Eyelid Surgery - Possible Complication following the operation. Video

Eyelid Surgery - Possible Complication following the operation.
Read the full transcript »

My name is Chester McMillan. I am an eyelid surgeon. I am Ophthalmologist who specializes in surgery around the eyes. And I have been asked to talk today, about some of the complications that can arise from having surgery to your eyelids. I think it's important that patients do realize that there are potentially serious problems that can relate to eyelid surgery. But fortunately this is very rare and with the right kind of preparation, once he is to minimize these altogether. I tell patients that one of the complications they are going to get is bruising, and I tell them this is almost guaranteed. To a certain extent they can moderate the amount of bruising that they get by that postoperative care and that's a subject to another video. So bruising is a given. Infection is very, very unlikely in surgery around the eyelid, but it is always possible, when we seek to minimize this, by proper surgical technique. I don't personally give oral antibiotics after surgery, but I do ask patients to apply antibiotic cream. The incision site does take a while to heal and sutures, and stitches are normally removed to about 5-10 days. The incision goes through a process of healing and can look a little bit red for a while, but then goes white and then eventually fades away, and so a scar, which is the words we try not to use, is visible for while, but usually that heals up with no visible trace. The most dreaded complication from eyelid surgery is loss of vision and that would be caused by a haemorrhage behind the eye, so-called retrobulbar haemorrhage. Fortunately these are exceedingly rare, but they have been described and part of my postoperative regime involves having patients avoid heavy lifting or bending so that they keep their head above their heart and perhaps I play this a bit, but I am absolutely determined that I should never encounter this and these are some of the things that can be done to avoid it. But that is devastating complication, but it can result in other partial total loss of vision in the eye that's operated on. It's of the order about one and ten thousand, and so it is rare, but it does exist. The most easily avoided complication that unfortunately is sometimes accounted is when patients have too much eyelid skin removed. Patients often come in seeking the removal of excess eyelid skin, and if you take to much skin from the upper eyelid, then patients find that they can't close their eyes which gets them chronically uncomfortable eyes, and this is something that needs to be discussed very carefully with patients, particularly in the cosmetic setting where they are paying money for effectively skin removal, and to some extent there's an expectation that the more skin you remove, the more value you are getting for your money, but you can take this to a certain point and once you push you push it further than that, then you get the lower dimensioning return and unhappy patients. And similarly in the lower lid, if you end up taking too much skin, you get lower lid retraction and you start to see the white of the eye, below the colored part of the eye, and that's abnormal appearance, one should seem to avoid. So those are two things that obviously relate to surgical technique, but would come down to complications if they were to happen. I always advise patients that they will get a dry eye, after surgery particularly to the upper lid surgery and this last for about 6-8 weeks and I have them use eye drops to alleviate this, and it's usually a temporary phenomenon. I tend to be cautious with patients who have had laser eye surgery either Lasik or Lasek, because this often gives them preexisting dry eye, which can then be worsened, so I would be very cautious. In my skin removal in these patients, I would counsel them accordingly. Other then that, anything can happen in surgery, but those are the sort of common things that I would like to run over with patients before surgery and make sure that they fully understand that th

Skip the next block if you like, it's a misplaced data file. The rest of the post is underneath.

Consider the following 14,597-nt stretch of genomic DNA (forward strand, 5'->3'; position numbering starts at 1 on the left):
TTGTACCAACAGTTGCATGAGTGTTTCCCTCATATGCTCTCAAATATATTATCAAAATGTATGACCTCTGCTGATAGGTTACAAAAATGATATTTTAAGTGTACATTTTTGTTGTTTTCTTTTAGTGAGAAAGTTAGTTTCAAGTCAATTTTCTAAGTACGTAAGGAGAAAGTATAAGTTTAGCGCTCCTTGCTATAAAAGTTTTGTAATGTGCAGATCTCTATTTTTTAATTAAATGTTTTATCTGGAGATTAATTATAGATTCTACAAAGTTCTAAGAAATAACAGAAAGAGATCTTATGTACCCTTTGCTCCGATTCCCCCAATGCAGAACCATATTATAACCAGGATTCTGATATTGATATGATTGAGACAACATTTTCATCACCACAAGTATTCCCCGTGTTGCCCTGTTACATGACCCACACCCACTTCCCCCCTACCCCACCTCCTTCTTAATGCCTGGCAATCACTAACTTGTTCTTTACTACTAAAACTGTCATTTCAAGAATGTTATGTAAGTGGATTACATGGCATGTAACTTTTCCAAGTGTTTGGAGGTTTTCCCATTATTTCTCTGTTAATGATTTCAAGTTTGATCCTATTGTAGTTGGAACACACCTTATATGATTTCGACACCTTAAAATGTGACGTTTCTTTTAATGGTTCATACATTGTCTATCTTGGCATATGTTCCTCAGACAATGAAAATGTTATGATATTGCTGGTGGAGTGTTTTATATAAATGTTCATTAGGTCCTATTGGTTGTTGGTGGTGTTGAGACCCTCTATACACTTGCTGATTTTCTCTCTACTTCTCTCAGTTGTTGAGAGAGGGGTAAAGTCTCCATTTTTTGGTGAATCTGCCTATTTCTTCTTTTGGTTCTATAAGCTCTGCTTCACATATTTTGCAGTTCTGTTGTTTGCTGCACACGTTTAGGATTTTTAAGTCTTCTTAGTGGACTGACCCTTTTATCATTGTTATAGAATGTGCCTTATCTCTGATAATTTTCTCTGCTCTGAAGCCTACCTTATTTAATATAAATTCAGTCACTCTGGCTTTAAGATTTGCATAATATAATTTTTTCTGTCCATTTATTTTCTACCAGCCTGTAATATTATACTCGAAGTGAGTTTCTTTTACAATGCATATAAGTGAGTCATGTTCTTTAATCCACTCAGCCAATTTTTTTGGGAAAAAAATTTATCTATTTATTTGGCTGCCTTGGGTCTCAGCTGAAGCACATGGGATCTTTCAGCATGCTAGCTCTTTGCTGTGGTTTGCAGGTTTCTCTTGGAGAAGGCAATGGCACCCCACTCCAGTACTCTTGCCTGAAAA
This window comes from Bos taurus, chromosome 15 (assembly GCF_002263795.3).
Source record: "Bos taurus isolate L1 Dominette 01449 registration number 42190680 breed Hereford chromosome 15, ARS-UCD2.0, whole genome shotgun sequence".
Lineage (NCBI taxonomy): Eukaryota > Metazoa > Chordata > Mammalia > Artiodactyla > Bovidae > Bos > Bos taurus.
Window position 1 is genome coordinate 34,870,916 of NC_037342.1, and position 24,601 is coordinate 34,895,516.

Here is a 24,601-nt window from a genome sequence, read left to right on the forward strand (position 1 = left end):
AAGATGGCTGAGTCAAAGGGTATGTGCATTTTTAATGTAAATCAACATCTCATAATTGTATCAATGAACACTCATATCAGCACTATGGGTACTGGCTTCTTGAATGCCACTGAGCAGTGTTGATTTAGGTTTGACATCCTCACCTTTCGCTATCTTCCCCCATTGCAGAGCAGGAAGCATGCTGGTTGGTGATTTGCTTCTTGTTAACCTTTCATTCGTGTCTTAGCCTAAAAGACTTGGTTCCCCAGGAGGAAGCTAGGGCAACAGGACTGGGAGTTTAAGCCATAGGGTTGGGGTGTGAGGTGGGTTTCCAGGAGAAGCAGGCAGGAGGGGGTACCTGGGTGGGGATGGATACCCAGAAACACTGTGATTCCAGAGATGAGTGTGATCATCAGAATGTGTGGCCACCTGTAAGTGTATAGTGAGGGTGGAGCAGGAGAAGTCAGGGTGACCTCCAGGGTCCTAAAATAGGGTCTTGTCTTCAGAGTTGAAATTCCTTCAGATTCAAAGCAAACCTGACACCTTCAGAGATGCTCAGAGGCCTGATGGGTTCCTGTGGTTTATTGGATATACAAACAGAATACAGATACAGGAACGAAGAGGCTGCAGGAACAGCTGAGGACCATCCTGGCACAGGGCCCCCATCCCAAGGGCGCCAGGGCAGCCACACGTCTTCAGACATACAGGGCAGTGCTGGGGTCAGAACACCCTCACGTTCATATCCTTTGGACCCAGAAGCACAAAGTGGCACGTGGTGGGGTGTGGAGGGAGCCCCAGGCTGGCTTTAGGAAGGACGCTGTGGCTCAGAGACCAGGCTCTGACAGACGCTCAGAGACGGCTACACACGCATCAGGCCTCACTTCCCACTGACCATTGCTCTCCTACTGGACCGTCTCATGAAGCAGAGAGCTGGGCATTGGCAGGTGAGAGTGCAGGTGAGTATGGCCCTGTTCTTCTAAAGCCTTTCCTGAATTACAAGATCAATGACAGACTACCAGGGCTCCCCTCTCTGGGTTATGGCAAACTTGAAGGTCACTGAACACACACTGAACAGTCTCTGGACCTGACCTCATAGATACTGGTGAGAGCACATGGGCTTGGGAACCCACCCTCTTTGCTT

Advertisement
Advertisement
Advertisement